Tag Archives: Anne Casement

Anne Casement: The Buildings of Garron Tower

Anne Casement opened the new season with an informative talk on the buildings of Garron Tower.

Frances Anne Tempest, second wife of Charles Stuart, Marquis of Londonderry, built the castle at Garron Tower 1848-1850, as a summer residence, with monies left to her by her mother, Countess of Antrim.

Plans were drawn by Louis Bouliam and the builder/architect was Charles Campbell and his son William.

The site of the castle is in the townland of Dunmor. The lands had been leased to the MacAllister brothers. There were seven houses and 50 people cleared to make way for the castle. The MacAllisters were compensated with £400 to invest in land elsewhere. The families got work on the building site and in the castle/on the estate, once finished.

The famine hit north Antrim by 1845 – the Marquis established a local relief committee; distributed grains and vegetable seeds.

Work on the castle began in 1848. 15 men were employed. The weekly wage bill was £40. By 1850, 84 men were employed.
Most of the materials – slate, glass, brick, paint, alabaster – were sent to site by sea. Basalt from Glenarm Quarry was used, it was expensive to cut and shape. Sand for mortar came from a local beach owned by a Mr. Turnley. Lime was burnt in a kiln on site. Fuel for the kiln was coal from Glasgow.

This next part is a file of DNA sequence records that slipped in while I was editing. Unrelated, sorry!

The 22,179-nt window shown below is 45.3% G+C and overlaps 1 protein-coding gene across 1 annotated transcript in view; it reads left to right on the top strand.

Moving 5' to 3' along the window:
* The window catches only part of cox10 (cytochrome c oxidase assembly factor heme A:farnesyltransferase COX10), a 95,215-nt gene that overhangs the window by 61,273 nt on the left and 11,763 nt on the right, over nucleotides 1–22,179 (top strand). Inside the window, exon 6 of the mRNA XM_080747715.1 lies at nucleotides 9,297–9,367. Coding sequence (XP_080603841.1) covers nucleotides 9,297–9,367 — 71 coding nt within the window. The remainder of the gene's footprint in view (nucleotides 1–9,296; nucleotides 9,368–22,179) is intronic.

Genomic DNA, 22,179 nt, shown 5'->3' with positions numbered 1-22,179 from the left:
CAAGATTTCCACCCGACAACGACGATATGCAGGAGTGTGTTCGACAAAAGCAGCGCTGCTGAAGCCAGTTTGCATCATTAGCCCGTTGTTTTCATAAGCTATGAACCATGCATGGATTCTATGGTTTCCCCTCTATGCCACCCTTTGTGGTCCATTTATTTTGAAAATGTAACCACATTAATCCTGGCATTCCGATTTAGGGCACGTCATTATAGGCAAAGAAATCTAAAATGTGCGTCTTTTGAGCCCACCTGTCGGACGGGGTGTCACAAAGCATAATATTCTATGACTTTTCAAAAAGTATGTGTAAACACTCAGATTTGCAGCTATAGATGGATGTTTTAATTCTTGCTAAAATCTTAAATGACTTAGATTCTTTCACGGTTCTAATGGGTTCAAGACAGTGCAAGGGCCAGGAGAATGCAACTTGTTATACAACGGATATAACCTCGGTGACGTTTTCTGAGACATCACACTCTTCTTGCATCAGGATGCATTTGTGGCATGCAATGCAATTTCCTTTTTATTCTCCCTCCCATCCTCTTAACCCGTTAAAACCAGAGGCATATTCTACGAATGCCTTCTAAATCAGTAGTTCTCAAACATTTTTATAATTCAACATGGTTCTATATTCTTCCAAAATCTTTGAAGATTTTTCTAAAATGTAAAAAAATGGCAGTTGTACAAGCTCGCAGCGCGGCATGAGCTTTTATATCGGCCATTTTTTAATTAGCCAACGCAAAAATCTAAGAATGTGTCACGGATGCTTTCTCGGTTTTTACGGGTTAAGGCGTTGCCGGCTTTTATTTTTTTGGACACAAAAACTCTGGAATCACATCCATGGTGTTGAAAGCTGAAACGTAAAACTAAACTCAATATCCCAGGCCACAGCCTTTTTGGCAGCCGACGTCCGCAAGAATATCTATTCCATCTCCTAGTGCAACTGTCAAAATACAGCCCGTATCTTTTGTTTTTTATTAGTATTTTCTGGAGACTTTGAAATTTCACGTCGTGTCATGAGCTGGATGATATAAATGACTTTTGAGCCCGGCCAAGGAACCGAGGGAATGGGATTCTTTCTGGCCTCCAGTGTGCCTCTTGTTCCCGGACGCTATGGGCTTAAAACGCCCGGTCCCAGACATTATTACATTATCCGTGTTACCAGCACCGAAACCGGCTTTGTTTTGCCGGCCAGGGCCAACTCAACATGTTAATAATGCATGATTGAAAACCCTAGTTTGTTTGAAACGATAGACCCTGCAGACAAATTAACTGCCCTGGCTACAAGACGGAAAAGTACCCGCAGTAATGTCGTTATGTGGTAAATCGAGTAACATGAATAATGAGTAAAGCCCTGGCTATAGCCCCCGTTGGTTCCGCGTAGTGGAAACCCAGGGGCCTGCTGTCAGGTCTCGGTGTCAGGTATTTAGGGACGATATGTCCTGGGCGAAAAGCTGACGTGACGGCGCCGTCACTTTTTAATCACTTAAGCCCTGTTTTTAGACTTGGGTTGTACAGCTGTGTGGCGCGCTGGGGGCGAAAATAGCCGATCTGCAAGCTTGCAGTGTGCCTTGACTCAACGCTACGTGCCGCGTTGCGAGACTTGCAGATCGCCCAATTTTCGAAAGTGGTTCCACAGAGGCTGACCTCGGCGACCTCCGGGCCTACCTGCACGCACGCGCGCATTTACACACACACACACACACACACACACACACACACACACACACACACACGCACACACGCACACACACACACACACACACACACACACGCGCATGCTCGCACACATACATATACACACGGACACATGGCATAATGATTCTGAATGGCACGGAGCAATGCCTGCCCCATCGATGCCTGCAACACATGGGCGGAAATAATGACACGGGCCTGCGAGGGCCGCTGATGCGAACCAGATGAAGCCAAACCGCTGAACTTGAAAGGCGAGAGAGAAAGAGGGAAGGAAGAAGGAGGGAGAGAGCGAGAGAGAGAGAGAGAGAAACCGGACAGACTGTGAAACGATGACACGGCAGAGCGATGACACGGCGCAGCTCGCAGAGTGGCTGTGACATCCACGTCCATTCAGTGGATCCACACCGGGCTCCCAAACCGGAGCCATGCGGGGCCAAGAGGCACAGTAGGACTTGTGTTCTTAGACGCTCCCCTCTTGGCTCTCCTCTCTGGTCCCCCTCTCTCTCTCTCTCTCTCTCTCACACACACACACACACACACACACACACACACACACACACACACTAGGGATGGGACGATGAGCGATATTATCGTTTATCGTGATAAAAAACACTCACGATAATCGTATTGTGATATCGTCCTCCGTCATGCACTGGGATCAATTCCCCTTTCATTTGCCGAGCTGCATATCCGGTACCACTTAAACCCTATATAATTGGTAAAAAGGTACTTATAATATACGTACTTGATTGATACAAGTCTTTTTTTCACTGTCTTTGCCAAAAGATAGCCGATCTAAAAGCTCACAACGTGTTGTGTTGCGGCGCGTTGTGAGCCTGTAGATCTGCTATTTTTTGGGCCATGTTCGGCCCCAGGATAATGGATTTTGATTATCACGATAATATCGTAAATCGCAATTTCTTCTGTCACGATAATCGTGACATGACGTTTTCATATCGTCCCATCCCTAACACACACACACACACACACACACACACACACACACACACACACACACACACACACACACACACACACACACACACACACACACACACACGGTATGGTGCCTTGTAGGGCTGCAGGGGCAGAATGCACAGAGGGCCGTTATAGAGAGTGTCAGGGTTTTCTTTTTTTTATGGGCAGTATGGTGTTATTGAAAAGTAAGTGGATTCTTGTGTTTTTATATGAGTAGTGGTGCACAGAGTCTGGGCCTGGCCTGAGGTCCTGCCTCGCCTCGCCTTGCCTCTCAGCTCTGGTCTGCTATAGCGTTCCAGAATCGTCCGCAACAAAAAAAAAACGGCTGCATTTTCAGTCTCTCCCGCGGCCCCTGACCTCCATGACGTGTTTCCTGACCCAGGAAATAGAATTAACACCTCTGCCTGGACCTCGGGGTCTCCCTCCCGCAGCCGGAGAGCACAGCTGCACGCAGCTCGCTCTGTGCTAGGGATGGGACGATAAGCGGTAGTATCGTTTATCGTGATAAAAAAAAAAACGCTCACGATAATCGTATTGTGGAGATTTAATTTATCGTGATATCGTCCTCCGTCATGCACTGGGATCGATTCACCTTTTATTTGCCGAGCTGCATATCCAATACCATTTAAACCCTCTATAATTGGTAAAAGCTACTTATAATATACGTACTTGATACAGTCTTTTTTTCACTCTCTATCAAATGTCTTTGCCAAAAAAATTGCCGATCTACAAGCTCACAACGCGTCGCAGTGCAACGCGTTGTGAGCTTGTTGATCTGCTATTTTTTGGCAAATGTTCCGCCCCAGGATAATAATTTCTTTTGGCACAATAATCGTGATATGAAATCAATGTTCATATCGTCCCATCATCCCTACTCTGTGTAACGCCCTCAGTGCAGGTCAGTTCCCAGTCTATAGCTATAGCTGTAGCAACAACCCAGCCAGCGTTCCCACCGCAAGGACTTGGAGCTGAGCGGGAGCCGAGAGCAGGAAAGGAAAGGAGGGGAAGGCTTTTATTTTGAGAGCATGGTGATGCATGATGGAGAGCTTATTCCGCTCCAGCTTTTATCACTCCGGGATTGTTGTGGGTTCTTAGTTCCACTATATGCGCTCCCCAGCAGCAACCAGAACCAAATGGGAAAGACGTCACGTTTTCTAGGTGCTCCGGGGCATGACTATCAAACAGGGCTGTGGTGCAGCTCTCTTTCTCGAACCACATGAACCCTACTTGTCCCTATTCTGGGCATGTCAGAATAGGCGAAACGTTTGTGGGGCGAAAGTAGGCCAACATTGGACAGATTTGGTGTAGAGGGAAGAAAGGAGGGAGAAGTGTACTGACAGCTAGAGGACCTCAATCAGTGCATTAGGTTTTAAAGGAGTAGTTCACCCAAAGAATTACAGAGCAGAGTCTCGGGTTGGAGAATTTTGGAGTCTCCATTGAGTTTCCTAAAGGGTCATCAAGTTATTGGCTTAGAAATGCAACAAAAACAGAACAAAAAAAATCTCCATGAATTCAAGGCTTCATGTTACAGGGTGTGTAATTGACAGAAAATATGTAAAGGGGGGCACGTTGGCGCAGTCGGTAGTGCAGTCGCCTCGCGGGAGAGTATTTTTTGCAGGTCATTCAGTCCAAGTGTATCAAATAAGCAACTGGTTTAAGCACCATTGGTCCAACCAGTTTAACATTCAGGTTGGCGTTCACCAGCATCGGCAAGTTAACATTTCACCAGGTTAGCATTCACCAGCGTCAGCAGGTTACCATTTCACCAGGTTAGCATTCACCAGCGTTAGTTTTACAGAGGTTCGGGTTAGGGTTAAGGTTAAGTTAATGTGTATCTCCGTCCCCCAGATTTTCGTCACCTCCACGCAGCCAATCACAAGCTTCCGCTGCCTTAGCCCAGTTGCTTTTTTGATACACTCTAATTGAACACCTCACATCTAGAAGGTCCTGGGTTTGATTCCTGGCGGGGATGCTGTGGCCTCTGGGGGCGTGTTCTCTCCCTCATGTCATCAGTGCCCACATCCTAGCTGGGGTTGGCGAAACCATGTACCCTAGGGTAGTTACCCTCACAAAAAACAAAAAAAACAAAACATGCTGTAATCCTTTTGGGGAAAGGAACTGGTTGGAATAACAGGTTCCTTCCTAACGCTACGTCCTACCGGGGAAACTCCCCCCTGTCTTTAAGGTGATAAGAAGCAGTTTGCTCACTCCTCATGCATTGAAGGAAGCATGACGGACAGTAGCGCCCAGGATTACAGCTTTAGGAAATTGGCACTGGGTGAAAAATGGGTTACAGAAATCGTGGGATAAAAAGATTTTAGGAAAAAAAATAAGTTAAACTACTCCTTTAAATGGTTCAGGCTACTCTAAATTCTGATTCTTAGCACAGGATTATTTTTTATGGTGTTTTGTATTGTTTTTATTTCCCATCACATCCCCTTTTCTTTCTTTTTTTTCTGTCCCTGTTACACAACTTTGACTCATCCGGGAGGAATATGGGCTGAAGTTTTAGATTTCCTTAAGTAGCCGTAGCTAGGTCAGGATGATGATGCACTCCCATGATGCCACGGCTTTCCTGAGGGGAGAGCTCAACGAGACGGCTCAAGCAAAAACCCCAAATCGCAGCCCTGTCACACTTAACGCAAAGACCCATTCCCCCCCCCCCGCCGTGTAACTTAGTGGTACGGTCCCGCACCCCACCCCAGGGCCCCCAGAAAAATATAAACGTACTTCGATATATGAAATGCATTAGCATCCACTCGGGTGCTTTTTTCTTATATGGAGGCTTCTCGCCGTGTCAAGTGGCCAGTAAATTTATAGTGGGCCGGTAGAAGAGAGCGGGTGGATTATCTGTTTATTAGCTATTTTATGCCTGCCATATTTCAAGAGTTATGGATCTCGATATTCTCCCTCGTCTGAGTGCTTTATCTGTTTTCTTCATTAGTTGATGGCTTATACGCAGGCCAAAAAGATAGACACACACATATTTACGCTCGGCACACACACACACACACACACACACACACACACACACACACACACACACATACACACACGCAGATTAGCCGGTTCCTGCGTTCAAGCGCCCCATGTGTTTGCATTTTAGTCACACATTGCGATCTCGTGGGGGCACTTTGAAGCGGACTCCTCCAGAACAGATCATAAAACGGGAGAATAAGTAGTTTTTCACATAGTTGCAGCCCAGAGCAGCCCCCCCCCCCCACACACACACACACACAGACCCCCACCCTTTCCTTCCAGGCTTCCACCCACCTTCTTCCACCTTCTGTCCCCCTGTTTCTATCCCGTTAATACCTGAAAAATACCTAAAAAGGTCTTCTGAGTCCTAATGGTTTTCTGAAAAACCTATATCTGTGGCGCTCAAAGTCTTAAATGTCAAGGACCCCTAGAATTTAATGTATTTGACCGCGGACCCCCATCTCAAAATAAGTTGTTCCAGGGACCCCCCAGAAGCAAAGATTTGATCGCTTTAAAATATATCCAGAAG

1849 – additions such as the service yard and alterations were made.
– there was a partial collapse of the rampart during a sever storm. It was rebuilt with stone arches, not earth.
– a site was found for an ice house in a mound of earth moved for the moat at a cost of £114. It is still there.
1850 – The builder C. Campbell died and John Fitzsimons took over.
– a grotto was built for picnics in an existing cave, fitted with benches, decorated with shells.
1850 – house warming, including a 21 gun salute with the canons for the Lieutenant of Ireland.
1850-52: the public road (1.5km) was moved westwards in two stages to put distance between it and the castle’s windows. The cost was £470 plus £50 for digging up the old road.
1852 – a new ballroom was planned at a cost of £1283 plus £97 for panelling.
– 3 wrought iron gates were built at a cost of £141. The materials came from England.
1853 – contract with Kirkwood to build waterworks at a cost of £422.
1859 – Langon and Lynn, architects, drew up plans for a new stable block at £2000.

5 acres of gardens – formal gardens, rose gardens, fish pond, glass houses (for exotic fruits), walks and drives were developed.
Local people worked as paid domestics in the castle, in the gardens, in the limeworks (established by Lord Londonderry) in Carnlough.
Annual wages bills came to £72 in 1850; £396 in 1853.
Local fishermen and farmers sold their goods and services to the castle.
Bathing lodges and the hotel, The Londonerry Arms, were established by Lady Londonderry.

1865 – Lady Londerry died and left Garron Tower in trust for her grandson, then aged 3.
1887 – the castle was furnished to let.